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Figure 8. Differenced mean square slope record calculated from the dual-frequency SRAL altimeter with the result of the automatic algorithm designed in this paper for relative orbit 095 of cycle 018, dated 25 May 2017.
Figure 8. Differenced mean square slope record calculated from the dual-frequency SRAL altimeter with the result of the automatic algorithm designed in this paper for relative orbit 095 of cycle 018, dated 25 May 2017.
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Figure 9. Sentinel-3A OLCI image dated 25 May 2017 from relative orbit 095 of cycle 018 showing large amplitude ISWs. The red line is the altimeter satellite track. Note the coincidence of the OLCI internal wave features, pointed out by the dashed red lines with corresponding latitudes written in the y-axis, with the SRAL detected ISW features in Figure 8.
Figure 9. Sentinel-3A OLCI image dated 25 May 2017 from relative orbit 095 of cycle 018 showing large amplitude ISWs. The red line is the altimeter satellite track. Note the coincidence of the OLCI internal wave features, pointed out by the dashed red lines with corresponding latitudes written in the y-axis, with the SRAL detected ISW features in Figure 8.
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Figure 10. Graphic representation of a sequence of 37 cycles for relative orbit 152 of the Sentinel-3A SRAL for a stretch over more than 300 km off the Amazon shelf. The red segments indicate detection of ISWs by the algorithm in this paper. The along-track records comprise latitudes between 4.1°N to 7.1°N.
Figure 10. Graphic representation of a sequence of 37 cycles for relative orbit 152 of the Sentinel-3A SRAL for a stretch over more than 300 km off the Amazon shelf. The red segments indicate detection of ISWs by the algorithm in this paper. The along-track records comprise latitudes between 4.1°N to 7.1°N.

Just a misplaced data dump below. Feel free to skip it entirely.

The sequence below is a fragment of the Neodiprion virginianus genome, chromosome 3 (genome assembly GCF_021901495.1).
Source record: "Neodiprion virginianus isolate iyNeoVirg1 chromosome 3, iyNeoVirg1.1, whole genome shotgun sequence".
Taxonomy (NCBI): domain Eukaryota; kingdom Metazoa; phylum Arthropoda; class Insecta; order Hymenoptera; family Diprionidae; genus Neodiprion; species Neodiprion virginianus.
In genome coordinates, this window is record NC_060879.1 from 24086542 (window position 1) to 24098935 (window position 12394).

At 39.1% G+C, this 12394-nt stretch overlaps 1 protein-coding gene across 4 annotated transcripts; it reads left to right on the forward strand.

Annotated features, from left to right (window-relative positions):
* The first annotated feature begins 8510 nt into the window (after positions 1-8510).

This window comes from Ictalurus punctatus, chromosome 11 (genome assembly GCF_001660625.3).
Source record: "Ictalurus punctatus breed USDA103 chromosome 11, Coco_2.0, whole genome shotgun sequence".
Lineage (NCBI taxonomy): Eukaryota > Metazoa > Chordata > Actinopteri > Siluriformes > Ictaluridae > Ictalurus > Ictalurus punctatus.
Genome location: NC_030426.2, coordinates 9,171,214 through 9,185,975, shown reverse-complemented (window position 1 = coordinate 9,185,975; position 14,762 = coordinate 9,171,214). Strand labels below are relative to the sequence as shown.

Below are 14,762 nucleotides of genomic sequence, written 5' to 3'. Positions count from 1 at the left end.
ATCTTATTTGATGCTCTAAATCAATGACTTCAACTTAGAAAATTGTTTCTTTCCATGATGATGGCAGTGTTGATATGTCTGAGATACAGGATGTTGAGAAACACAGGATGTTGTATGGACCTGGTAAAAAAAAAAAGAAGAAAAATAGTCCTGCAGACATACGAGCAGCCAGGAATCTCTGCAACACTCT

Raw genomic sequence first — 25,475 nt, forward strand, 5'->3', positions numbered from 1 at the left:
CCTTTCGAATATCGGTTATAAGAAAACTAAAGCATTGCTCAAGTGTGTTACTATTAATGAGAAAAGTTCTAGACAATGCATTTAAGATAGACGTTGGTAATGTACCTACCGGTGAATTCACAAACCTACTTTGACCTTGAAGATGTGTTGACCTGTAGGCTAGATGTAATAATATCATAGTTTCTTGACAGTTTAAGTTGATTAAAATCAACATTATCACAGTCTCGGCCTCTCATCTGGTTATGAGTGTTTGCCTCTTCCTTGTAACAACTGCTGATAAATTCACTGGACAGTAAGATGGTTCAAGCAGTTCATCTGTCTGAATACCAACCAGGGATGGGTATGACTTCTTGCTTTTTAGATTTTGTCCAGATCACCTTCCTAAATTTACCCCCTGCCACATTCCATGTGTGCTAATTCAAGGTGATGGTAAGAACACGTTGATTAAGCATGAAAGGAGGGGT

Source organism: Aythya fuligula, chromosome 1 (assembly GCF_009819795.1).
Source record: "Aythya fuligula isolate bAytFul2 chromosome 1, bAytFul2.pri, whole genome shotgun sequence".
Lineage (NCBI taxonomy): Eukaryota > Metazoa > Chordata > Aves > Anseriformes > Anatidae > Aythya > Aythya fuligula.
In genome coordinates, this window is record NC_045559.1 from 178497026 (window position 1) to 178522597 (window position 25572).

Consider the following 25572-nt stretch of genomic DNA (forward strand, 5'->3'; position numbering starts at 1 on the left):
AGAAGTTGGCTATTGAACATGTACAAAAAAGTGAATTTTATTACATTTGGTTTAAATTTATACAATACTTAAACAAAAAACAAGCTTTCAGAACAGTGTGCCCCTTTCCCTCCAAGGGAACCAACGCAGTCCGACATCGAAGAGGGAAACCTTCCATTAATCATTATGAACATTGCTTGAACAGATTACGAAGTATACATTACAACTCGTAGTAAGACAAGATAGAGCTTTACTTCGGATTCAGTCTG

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Figure 11. Map of the tropical Atlantic Ocean off the Amazon shelf showing the number of occurrences of cell detections by the algorithm in this paper. The green dotted lines represent the Sentinel-3A satellite tracks analyzed in this study (a total of 25 tracks). In grey shade are represented the ISW crests previously reported in Reference [9]. The grey background band represents the region analyzed with the SRAL data, which spans from approximately 25°W to 46°W (more than 2000 km along the equator). The vertical axis on the right hand side of the bar plot represents the number of total cells detected for each track. The 200 m and 2000 m isobaths are drawn in black, labels A and B represent the likely origin of the ISWs, and the South American continent is hatched in green.
Figure 11. Map of the tropical Atlantic Ocean off the Amazon shelf showing the number of occurrences of cell detections by the algorithm in this paper. The green dotted lines represent the Sentinel-3A satellite tracks analyzed in this study (a total of 25 tracks). In grey shade are represented the ISW crests previously reported in Reference [9]. The grey background band represents the region analyzed with the SRAL data, which spans from approximately 25°W to 46°W (more than 2000 km along the equator). The vertical axis on the right hand side of the bar plot represents the number of total cells detected for each track. The 200 m and 2000 m isobaths are drawn in black, labels A and B represent the likely origin of the ISWs, and the South American continent is hatched in green.
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Figure 12. Sentinel-3A OLCI image dated 7 September 2018 from relative orbit 170 of cycle 033 showing no roughness distinct signatures along the altimeter satellite track (red line).
Figure 12. Sentinel-3A OLCI image dated 7 September 2018 from relative orbit 170 of cycle 033 showing no roughness distinct signatures along the altimeter satellite track (red line).